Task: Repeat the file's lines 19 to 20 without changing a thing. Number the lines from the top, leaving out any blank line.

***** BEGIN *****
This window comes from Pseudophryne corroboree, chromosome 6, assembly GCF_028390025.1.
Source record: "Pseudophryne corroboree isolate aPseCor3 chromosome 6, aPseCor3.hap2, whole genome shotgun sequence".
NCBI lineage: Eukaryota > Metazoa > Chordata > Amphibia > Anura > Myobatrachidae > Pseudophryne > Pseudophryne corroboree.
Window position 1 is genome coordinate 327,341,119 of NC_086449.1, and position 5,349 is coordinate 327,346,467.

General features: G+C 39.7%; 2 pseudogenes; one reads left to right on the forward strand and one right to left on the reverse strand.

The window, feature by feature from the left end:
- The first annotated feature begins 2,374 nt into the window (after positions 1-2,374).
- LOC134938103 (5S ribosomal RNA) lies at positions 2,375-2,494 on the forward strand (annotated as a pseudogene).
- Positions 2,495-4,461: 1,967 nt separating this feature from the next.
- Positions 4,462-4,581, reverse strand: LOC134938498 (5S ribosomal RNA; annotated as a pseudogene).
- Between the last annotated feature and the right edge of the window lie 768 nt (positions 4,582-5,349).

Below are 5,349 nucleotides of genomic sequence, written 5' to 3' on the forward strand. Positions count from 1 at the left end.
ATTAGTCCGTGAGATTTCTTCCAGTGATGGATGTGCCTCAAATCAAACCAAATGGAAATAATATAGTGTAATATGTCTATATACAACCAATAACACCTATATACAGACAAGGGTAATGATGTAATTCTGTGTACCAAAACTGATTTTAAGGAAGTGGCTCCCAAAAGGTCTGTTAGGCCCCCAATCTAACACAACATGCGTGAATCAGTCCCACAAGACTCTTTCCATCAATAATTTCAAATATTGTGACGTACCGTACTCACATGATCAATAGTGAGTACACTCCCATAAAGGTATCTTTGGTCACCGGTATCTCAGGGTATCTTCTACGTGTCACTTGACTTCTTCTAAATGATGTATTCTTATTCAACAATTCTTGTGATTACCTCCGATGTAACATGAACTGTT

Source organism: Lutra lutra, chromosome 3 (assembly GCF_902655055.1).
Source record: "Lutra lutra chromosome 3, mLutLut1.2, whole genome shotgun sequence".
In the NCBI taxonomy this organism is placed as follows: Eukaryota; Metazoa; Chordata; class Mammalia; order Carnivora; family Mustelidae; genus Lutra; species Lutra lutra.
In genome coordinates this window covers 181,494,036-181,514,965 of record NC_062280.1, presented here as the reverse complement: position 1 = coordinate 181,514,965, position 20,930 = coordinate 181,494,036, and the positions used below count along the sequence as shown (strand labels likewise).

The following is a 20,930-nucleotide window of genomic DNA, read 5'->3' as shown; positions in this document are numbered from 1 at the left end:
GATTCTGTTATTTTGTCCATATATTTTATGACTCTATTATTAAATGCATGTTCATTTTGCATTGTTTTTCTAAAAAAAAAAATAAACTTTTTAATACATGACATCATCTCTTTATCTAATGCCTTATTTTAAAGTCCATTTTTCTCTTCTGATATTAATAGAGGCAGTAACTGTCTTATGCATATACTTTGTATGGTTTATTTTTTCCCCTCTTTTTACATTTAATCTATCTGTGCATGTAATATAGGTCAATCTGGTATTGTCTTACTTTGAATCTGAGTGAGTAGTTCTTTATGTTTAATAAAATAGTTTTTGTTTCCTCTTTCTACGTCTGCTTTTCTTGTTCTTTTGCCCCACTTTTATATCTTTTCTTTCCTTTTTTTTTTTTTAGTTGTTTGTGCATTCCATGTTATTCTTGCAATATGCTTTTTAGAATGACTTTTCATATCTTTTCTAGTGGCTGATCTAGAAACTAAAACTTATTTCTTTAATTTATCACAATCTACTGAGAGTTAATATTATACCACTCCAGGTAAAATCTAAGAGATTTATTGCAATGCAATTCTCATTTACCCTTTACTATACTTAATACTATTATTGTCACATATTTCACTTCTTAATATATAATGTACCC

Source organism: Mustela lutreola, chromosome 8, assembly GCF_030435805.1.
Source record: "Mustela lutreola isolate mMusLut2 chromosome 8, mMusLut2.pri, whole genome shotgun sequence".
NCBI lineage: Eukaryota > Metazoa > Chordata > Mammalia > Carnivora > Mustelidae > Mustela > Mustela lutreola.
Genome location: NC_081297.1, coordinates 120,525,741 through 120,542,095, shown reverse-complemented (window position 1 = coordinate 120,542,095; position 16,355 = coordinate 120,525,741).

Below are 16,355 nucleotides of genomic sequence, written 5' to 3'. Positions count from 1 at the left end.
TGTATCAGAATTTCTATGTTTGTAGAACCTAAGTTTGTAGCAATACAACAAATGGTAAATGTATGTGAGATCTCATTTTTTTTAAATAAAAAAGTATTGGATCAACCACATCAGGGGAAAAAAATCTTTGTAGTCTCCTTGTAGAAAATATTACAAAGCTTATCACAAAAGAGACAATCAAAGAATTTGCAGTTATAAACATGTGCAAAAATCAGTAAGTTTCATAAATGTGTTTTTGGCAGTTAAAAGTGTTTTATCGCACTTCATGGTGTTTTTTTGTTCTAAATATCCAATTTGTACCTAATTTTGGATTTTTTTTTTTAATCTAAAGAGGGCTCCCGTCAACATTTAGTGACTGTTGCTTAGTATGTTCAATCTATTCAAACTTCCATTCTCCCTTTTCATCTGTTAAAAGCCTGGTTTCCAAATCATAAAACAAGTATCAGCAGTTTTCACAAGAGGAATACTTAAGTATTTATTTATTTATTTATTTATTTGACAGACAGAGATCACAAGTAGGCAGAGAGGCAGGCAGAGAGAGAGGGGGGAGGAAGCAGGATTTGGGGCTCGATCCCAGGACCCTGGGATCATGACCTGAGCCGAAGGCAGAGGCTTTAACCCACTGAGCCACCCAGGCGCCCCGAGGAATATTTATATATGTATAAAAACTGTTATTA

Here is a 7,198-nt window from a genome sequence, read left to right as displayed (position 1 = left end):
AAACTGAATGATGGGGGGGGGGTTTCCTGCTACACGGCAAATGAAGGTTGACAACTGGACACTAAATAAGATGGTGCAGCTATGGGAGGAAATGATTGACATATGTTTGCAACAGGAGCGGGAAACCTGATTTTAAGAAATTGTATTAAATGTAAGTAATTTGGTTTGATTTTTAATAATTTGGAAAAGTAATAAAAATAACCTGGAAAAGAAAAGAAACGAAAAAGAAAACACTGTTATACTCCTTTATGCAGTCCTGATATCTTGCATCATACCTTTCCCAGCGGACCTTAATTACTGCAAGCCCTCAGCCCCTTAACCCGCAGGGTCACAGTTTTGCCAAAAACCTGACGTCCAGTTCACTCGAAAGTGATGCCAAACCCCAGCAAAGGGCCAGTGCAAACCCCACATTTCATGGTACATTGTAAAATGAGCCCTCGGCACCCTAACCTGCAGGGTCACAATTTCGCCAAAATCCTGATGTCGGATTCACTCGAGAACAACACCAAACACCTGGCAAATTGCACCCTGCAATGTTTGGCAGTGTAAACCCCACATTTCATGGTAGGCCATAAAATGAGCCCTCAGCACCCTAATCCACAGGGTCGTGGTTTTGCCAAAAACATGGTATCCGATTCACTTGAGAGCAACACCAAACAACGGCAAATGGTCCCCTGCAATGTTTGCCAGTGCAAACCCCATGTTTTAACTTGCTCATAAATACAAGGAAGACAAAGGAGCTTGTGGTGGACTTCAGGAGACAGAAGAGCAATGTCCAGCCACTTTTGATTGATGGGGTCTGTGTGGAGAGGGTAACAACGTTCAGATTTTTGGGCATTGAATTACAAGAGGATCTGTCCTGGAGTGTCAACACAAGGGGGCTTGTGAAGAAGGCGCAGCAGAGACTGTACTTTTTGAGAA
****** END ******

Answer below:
GATTCTGTTATTTTGTCCATATATTTTATGACTCTATTATTAAATGCATGTTCATTTTGCATTGTTTTTCTAAAAAAAAAAATAAACTTTTTAATACATGACATCATCTCTTTATCTAATGCCTTATTTTAAAGTCCATTTTTCTCTTCTGATATTAATAGAGGCAGTAACTGTCTTATGCATATACTTTGTATGGTTTATTTTTTCCCCTCTTTTTACATTTAATCTATCTGTGCATGTAATATAGGTCAATCTGGTATTGTCTTACTTTGAATCTGAGTGAGTAGTTCTTTATGTTTAATAAAATAGTTTTTGTTTCCTCTTTCTACGTCTGCTTTTCTTGTTCTTTTGCCCCACTTTTATATCTTTTCTTTCCTTTTTTTTTTTTTAGTTGTTTGTGCATTCCATGTTATTCTTGCAATATGCTTTTTAGAATGACTTTTCATATCTTTTCTAGTGGCTGATCTAGAAACTAAAACTTATTTCTTTAATTTATCACAATCTACTGAGAGTTAATATTATACCACTCCAGGTAAAATCTAAGAGATTTATTGCAATGCAATTCTCATTTACCCTTTACTATACTTAATACTATTATTGTCACATATTTCACTTCTTAATATATAATGTACCC

Source organism: Mustela lutreola, chromosome 8, assembly GCF_030435805.1.